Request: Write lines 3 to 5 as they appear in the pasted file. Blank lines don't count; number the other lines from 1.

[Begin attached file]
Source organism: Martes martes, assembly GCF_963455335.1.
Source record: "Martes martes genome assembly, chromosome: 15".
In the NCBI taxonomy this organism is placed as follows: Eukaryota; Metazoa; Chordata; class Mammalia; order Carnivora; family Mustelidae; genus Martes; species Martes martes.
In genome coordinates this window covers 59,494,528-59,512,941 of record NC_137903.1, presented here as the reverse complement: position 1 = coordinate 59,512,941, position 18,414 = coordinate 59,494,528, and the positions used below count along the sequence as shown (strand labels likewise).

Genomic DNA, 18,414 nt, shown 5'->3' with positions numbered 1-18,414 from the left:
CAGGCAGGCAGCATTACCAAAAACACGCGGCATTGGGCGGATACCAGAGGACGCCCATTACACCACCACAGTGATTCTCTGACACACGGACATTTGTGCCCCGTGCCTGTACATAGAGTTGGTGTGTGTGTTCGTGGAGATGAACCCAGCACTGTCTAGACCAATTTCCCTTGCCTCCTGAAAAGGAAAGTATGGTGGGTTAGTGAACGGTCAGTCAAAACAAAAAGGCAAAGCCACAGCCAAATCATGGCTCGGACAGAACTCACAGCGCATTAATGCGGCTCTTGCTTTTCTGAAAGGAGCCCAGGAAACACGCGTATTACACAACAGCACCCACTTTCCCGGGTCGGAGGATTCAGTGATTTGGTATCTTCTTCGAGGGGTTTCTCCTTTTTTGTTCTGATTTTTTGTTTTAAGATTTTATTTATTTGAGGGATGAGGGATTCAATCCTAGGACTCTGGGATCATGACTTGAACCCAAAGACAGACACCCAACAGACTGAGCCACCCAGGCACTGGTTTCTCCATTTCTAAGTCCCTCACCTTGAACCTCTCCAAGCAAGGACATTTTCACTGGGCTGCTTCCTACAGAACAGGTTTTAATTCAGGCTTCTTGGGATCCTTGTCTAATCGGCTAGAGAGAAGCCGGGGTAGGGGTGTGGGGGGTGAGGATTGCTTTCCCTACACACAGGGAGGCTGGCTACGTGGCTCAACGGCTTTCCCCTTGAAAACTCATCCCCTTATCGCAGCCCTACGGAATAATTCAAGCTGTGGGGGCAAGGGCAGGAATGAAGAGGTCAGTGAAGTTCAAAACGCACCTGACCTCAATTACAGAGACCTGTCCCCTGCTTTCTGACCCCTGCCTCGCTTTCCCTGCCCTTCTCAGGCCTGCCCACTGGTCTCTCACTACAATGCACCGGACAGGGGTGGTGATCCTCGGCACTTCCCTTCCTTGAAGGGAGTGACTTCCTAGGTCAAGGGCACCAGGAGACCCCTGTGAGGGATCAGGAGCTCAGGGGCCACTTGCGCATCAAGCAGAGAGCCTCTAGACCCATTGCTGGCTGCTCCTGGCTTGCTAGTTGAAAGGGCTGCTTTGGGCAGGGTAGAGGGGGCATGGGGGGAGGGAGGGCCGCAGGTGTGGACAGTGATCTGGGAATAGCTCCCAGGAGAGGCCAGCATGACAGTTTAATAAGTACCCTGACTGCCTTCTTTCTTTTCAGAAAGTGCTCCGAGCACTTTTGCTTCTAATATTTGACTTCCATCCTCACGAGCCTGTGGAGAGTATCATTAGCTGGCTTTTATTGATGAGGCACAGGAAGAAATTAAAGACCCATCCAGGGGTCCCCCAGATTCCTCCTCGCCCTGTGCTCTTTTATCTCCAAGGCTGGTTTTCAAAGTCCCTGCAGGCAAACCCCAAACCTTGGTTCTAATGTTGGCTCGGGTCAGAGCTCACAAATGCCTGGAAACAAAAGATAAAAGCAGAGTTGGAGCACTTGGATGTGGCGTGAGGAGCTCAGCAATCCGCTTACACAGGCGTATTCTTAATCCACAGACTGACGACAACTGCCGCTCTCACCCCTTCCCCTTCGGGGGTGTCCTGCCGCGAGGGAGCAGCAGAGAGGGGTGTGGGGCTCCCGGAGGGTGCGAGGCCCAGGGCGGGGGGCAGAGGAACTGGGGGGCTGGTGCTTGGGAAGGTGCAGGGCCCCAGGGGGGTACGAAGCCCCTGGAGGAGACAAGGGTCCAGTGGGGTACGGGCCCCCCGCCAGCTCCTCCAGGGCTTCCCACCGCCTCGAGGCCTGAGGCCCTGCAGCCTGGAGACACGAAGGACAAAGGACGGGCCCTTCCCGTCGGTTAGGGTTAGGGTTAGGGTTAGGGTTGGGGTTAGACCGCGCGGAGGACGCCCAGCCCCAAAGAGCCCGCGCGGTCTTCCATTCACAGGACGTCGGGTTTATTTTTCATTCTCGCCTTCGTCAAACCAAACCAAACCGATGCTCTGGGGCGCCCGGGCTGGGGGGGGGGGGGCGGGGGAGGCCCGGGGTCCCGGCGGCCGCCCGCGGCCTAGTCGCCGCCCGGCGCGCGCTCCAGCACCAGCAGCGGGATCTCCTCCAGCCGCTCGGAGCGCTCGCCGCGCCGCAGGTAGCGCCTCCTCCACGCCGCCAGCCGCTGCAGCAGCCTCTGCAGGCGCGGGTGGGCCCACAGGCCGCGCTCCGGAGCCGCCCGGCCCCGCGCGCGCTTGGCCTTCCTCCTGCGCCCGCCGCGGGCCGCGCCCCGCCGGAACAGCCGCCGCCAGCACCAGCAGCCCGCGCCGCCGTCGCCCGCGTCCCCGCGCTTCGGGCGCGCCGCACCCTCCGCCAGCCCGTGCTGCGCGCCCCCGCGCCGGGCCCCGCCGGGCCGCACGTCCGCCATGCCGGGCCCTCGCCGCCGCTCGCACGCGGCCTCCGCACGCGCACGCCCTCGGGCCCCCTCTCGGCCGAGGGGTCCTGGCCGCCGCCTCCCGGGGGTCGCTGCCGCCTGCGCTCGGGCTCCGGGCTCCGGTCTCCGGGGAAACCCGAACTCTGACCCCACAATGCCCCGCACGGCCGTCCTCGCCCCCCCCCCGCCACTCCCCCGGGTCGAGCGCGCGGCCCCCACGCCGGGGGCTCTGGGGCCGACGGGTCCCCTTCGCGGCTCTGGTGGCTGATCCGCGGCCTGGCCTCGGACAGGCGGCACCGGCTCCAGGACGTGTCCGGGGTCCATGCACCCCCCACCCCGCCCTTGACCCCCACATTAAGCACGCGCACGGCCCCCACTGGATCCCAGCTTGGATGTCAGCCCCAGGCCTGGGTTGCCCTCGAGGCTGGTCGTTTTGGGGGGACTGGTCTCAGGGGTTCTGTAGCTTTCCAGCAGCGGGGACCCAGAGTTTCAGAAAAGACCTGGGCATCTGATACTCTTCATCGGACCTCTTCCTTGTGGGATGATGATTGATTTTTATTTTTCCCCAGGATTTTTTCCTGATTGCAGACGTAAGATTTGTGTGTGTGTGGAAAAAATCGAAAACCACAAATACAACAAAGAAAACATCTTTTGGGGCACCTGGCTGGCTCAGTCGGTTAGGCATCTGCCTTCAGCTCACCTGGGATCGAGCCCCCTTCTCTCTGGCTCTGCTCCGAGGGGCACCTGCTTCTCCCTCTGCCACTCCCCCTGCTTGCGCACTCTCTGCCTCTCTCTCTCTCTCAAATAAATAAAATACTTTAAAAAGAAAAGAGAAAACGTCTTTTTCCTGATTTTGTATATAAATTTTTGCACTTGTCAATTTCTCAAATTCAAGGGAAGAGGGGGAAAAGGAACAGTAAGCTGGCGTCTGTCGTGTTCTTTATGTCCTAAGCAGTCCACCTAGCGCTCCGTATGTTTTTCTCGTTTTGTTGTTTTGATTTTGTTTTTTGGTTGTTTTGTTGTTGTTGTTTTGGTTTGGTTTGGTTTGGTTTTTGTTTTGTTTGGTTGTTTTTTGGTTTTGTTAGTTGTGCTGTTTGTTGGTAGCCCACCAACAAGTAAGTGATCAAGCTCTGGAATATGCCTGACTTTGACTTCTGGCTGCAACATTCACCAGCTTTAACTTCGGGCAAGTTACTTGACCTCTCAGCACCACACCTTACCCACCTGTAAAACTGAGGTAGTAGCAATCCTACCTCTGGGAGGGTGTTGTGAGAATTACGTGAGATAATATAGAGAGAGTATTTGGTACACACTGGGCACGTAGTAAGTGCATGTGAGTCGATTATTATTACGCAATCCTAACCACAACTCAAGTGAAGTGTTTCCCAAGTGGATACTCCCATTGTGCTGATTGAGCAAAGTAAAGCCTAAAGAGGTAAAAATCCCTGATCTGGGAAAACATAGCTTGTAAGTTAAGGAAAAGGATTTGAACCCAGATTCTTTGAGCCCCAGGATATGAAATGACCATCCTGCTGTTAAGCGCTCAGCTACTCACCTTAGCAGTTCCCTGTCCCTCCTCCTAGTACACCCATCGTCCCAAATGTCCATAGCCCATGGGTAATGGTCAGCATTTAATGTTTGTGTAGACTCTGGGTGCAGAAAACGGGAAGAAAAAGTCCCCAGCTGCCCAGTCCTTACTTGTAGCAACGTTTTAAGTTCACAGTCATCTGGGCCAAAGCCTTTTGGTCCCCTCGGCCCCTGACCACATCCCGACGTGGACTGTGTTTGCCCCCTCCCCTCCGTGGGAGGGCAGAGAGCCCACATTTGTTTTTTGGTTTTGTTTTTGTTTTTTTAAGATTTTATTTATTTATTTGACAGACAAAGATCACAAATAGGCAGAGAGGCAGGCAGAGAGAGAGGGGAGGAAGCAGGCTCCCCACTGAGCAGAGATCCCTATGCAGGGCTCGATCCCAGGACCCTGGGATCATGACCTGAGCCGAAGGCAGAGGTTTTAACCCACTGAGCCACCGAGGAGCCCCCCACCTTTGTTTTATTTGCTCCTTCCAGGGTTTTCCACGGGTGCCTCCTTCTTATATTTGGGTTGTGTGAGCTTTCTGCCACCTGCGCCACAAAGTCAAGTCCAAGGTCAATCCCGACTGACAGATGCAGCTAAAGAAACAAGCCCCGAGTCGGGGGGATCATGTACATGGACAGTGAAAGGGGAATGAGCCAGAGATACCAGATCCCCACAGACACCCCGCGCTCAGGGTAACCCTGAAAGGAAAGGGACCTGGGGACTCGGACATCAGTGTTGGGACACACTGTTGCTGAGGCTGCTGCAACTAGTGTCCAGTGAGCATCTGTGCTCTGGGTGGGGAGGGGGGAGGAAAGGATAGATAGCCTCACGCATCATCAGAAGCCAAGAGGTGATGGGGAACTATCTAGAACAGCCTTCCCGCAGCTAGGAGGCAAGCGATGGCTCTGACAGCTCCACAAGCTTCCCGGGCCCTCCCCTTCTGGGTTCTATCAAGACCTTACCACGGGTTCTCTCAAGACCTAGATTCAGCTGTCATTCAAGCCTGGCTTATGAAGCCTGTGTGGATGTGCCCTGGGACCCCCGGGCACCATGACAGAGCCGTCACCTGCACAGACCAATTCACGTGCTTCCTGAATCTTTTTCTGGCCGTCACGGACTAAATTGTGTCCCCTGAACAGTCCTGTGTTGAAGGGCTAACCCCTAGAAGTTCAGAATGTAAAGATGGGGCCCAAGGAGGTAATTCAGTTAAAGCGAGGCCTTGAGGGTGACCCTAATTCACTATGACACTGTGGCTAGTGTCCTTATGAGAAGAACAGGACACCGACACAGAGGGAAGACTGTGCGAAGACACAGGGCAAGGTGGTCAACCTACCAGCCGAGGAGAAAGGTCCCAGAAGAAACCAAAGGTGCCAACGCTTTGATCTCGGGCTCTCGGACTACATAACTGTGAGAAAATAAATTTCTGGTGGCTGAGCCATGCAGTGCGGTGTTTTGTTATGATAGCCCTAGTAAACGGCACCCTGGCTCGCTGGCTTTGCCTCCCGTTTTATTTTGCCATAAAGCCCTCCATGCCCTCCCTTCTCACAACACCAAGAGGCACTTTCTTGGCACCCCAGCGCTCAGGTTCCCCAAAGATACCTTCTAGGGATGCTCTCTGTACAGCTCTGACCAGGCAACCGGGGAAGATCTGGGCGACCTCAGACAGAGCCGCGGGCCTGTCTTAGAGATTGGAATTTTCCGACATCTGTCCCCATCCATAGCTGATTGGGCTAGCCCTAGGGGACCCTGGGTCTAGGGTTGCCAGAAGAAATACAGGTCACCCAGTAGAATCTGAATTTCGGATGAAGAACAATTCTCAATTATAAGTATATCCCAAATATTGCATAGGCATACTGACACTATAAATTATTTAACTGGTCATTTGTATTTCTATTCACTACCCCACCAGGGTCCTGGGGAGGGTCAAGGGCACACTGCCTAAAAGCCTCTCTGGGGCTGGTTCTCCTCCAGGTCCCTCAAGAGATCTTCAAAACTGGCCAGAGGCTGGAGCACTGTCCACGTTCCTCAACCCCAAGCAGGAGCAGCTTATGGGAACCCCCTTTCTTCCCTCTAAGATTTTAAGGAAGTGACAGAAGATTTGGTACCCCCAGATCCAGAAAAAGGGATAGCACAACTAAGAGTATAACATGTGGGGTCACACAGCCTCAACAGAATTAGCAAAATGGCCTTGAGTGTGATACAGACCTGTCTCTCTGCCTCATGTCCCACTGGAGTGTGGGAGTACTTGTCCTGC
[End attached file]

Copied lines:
In the NCBI taxonomy this organism is placed as follows: Eukaryota; Metazoa; Chordata; class Mammalia; order Carnivora; family Mustelidae; genus Martes; species Martes martes.
In genome coordinates this window covers 59,494,528-59,512,941 of record NC_137903.1, presented here as the reverse complement: position 1 = coordinate 59,512,941, position 18,414 = coordinate 59,494,528, and the positions used below count along the sequence as shown (strand labels likewise).

Genomic DNA, 18,414 nt, shown 5'->3' with positions numbered 1-18,414 from the left: